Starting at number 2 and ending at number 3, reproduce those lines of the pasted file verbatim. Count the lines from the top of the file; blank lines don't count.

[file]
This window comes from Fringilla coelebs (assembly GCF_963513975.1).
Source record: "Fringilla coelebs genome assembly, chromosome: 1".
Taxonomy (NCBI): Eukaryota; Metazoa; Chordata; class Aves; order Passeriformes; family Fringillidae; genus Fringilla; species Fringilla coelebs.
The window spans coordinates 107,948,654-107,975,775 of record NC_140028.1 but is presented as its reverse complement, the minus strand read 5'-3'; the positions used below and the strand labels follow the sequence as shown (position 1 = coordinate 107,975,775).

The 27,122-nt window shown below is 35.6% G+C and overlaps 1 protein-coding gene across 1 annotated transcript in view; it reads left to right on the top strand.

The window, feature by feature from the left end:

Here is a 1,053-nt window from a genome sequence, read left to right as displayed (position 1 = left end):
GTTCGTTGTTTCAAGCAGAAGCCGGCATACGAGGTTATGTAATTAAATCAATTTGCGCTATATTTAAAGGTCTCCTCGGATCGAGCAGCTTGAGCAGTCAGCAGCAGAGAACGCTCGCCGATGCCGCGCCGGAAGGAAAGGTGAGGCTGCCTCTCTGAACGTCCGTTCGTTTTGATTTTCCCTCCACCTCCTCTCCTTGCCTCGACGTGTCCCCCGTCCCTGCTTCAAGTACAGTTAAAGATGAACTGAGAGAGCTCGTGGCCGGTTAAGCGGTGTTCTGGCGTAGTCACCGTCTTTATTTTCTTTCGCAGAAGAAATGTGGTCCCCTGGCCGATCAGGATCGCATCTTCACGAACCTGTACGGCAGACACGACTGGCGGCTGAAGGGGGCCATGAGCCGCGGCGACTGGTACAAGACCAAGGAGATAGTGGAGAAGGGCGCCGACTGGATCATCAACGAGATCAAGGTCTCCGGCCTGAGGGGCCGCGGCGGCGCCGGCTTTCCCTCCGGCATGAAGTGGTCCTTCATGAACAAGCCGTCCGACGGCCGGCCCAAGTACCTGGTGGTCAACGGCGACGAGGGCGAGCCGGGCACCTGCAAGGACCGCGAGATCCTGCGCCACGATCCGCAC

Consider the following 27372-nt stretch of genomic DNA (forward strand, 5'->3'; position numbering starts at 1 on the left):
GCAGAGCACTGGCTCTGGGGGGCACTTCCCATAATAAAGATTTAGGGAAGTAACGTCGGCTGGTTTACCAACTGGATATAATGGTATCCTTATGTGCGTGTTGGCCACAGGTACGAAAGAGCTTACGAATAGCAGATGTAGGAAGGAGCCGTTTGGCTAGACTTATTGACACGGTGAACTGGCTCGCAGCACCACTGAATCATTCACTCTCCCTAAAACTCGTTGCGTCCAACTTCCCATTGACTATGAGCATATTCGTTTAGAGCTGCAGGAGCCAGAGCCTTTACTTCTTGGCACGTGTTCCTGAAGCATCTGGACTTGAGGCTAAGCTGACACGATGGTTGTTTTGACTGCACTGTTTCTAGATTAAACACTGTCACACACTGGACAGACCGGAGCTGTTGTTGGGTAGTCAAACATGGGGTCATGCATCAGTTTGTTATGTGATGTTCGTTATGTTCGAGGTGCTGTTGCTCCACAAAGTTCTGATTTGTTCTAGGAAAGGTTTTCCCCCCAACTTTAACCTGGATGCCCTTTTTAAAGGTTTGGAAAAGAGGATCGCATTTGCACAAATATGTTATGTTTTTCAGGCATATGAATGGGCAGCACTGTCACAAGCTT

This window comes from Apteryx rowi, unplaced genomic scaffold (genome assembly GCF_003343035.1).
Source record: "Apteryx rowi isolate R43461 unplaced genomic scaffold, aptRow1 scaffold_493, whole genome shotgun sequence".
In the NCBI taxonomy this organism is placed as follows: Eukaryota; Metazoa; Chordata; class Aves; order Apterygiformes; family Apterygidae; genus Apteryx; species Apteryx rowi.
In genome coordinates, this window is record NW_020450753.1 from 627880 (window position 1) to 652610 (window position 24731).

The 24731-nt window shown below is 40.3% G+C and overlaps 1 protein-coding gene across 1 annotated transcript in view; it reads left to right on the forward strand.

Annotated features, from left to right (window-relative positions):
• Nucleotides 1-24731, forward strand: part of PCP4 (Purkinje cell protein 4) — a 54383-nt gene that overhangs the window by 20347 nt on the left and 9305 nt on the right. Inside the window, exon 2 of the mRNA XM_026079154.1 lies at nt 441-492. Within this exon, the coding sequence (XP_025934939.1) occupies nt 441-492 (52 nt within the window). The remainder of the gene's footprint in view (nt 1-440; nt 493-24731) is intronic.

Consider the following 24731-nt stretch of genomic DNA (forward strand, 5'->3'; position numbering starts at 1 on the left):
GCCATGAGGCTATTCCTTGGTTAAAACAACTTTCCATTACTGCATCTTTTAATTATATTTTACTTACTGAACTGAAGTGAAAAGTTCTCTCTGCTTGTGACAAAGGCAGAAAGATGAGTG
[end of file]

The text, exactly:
Source record: "Fringilla coelebs genome assembly, chromosome: 1".
Taxonomy (NCBI): Eukaryota; Metazoa; Chordata; class Aves; order Passeriformes; family Fringillidae; genus Fringilla; species Fringilla coelebs.